X.5 Money

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Randall Munroe

Fans of Randall Munroe’s xkcd love the web comic for its combination of dazzling brilliance and laugh-out-loud observations. Underlying the humor, however, is often a message of utmost seriousness. Such is the case with this map, shown here in its entirety in the center and surrounded by zooms of several of the map’s most interesting components. Together, the map shows a meticulously detailed visualization of how economic resources are used and how they get distributed. Drawing information from over 200 separate sources, citations for which are available on the xkcd website, this map uses color-coded boxes to illustrate possession and expenditure, with examples ranging from the the annual cost of fish ownership to the the cost of one B-2 bomber. As is characteristic, the work is laced with humor: for instance, a cluster of blocks denoting the actual cost of one F-22 raptor—a stealth, supersonic fighter aircraft priced at $154 million—is followed by one showing the projected cost of one velociraptor—a stealth, super-deadly dinosaur made popular by Steven Spielberg’s Jurassic Park, priced at $1.9 million. The map also illustrates the dramatic disparity between the world’s rich and poor. Given the growing concern with economic inequality in recent years, this map has the power to serve as a tool for education and action.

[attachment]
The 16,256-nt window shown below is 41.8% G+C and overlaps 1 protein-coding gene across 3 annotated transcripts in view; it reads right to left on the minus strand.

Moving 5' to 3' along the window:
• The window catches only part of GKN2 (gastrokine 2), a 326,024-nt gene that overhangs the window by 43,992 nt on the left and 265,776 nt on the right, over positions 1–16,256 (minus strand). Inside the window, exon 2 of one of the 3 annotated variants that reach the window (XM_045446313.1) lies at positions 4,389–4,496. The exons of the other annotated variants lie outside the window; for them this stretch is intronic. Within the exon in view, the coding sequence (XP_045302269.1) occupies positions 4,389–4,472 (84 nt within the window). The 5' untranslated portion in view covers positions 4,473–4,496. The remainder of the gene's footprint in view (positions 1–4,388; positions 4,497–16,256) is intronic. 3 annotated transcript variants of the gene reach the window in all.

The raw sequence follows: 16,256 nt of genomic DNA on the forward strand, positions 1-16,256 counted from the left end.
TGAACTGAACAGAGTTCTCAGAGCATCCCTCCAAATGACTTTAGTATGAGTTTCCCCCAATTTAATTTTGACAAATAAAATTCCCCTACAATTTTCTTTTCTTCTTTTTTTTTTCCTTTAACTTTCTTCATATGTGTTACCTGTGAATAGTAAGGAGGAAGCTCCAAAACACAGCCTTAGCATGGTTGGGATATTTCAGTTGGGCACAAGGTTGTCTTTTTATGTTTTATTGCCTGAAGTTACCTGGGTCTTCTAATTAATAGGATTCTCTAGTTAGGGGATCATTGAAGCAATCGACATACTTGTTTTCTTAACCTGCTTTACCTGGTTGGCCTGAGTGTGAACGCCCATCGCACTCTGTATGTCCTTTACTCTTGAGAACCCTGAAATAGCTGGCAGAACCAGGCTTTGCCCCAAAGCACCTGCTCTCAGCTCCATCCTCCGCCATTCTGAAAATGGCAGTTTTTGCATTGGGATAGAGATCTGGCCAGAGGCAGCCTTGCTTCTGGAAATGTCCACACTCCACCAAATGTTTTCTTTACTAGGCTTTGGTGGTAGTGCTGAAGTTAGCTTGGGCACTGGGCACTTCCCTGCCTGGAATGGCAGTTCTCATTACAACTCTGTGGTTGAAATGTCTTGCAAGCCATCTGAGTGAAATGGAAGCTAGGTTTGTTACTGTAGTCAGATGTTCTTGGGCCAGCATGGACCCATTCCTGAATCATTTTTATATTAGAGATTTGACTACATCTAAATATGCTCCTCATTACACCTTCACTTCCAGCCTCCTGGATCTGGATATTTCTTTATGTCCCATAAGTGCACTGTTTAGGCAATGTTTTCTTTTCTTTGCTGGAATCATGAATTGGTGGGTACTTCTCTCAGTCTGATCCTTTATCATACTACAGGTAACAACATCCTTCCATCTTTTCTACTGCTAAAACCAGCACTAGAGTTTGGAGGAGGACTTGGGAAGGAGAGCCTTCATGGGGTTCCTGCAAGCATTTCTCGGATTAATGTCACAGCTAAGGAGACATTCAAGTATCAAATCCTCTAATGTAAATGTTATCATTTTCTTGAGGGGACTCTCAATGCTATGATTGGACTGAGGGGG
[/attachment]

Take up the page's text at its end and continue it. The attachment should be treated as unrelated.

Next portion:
Munroe, Randall. 2014. Money. Courtesy of xkcd.com. In "10th Iteration (2014): The Future of Science Mapping," Places & Spaces: Mapping Science, edited by Katy Börner and Samuel Mills. http://scimaps.org

Acknowledgements: This exhibit is supported by the National Science Foundation under Grant No. IIS-0238261, CHE-0524661, IIS-0534909 and IIS-0715303, the James S. McDonnell Foundation; Thomson Reuters; the Cyberinfrastructure for Network Science Center, University Information Technology Services, and the School of Library and Information Science, all three at Indiana University. Some of the data used to generate the science maps is from the Web of Science by Thomson Reuters and Scopus by Elsevier. Any opinions, findings, and conclusions or recommendations expressed in this material are those of the author(s) and do not necessarily reflect the views of the National Science Foundation.